Pandemic drives new focus on carrier neutral data centres

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Stephane Duproz, CEO, Africa Data Centres.
Stephane Duproz, CEO, Africa Data Centres.

The pandemic and its impact on working models and economies has driven a renewed appreciation of how crucial IT is to business continuity, and a surge of interest in carrier- and cloud-neutral data centres. 

This is according to Stephane Duproz, CEO of Africa Data Centres, who was speaking ahead of a webinar to be hosted by Africa Data Centres in partnership with ITWeb this month.

“One of the biggest changes over the past year has been that stakeholders are no longer centralised – workforces, suppliers and customers are all at home, which means that the IT architectures have had to be distributed rather than centralised. At the same time the quality of the connectivity is becoming more important,” he says.

“In the past, when stakeholders were all at the headquarters, the centralised infrastructure supported fast access to applications, communications and collaboration. This is not the case anymore, forcing organisations to focus on how they should adapt to this more distributed model in which connectivity is outside of their control. With stakeholders using various networks, you need to optimise access to systems and consider various sources of connectivity. The best location is a carrier-neutral data centre such as our facilities.”

Duproz says the pandemic has also increased awareness of the importance of IT for business. 

The best location is a carrier-neutral data centre.

Stephane Duproz, Africa Data Centres.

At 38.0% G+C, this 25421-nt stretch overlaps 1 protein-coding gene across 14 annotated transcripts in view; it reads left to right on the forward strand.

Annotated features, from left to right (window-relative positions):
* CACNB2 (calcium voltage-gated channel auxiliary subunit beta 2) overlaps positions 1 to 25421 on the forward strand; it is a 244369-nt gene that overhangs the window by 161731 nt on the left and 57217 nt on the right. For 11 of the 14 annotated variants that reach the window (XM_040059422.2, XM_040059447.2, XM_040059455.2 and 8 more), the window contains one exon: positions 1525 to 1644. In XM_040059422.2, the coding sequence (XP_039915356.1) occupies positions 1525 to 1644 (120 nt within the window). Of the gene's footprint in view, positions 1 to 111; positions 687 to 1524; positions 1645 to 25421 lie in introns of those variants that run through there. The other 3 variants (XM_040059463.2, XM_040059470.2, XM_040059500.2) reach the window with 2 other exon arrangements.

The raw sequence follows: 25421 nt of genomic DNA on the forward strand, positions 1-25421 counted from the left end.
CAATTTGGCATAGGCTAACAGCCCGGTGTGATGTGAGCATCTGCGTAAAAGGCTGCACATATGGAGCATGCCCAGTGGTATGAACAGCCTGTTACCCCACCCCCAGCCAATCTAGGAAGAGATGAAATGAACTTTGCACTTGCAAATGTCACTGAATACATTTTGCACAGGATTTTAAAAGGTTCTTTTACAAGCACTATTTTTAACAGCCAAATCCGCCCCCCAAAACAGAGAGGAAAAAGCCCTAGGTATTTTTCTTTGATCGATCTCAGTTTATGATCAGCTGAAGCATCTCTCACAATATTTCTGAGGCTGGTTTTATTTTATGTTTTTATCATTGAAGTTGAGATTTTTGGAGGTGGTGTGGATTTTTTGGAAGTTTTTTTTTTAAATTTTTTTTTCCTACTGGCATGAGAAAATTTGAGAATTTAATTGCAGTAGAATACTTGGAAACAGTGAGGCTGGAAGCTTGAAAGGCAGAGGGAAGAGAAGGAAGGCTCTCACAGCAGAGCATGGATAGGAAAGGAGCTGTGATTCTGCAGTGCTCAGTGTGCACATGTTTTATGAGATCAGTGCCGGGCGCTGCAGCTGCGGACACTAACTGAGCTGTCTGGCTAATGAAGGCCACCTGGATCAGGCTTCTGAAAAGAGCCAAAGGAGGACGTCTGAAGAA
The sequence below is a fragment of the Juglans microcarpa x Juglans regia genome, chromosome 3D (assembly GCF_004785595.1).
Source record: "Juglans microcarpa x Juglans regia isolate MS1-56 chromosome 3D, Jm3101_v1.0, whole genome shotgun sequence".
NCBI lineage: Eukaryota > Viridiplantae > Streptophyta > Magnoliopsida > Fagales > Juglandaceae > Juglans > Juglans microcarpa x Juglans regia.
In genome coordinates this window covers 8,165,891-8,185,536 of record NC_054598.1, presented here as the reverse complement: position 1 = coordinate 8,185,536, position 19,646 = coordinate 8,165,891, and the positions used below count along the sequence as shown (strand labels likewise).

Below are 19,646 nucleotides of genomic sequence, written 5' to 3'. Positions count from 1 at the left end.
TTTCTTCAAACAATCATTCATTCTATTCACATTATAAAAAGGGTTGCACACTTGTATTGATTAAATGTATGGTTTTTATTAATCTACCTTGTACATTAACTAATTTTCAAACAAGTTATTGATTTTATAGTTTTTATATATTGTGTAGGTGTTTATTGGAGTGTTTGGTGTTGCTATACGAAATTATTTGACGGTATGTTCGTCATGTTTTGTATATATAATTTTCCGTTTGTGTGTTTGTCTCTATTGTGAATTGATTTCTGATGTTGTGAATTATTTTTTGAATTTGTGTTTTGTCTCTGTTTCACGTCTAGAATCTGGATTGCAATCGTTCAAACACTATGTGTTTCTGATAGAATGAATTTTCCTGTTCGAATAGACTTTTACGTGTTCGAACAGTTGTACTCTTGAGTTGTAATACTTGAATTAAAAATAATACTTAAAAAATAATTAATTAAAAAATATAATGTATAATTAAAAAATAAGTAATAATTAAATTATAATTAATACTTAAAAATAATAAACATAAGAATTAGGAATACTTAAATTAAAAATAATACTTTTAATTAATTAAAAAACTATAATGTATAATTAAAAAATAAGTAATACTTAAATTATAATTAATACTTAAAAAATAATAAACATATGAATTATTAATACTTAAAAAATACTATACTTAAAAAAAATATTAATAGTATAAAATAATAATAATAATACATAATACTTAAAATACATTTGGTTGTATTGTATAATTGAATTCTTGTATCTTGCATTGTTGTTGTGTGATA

“Before the pandemic, CIOs were perfectly conscious of that, but now the full C-suite realises that IT has been at the centre of the reorganisation of workplaces facing the pandemic. They have realised that IT tools are critical for their businesses, so this has led organisations to reassess the level of performance and security of those tools within their organisations, and a focus on further developing those tools.”

While organisations look to further enhance their IT infrastructures and digitally transform, many are also feeling the economic impacts brought on by the pandemic. This is leading them to reconsider in-house infrastructure and data centres, he says.

“Organisations are asking why they would continue to pay so many staff members and the costs of running a data centre, when it is cheaper to benefit from our economies of scale and outsource maintenance to the experts,” he says.

Africa Data Centres will host a webinar on 23 June, on the current state and future of data centres in Africa, as part of the ITWeb Cloud and Data Centre Webinar Series

This event will address the different data centre models and services available to African businesses, their different roles in facilitating innovation in the continent, and how the huge data centre infrastructure investments and developments in South Africa will translate to economic growth. 

 For more information, and to register, go to

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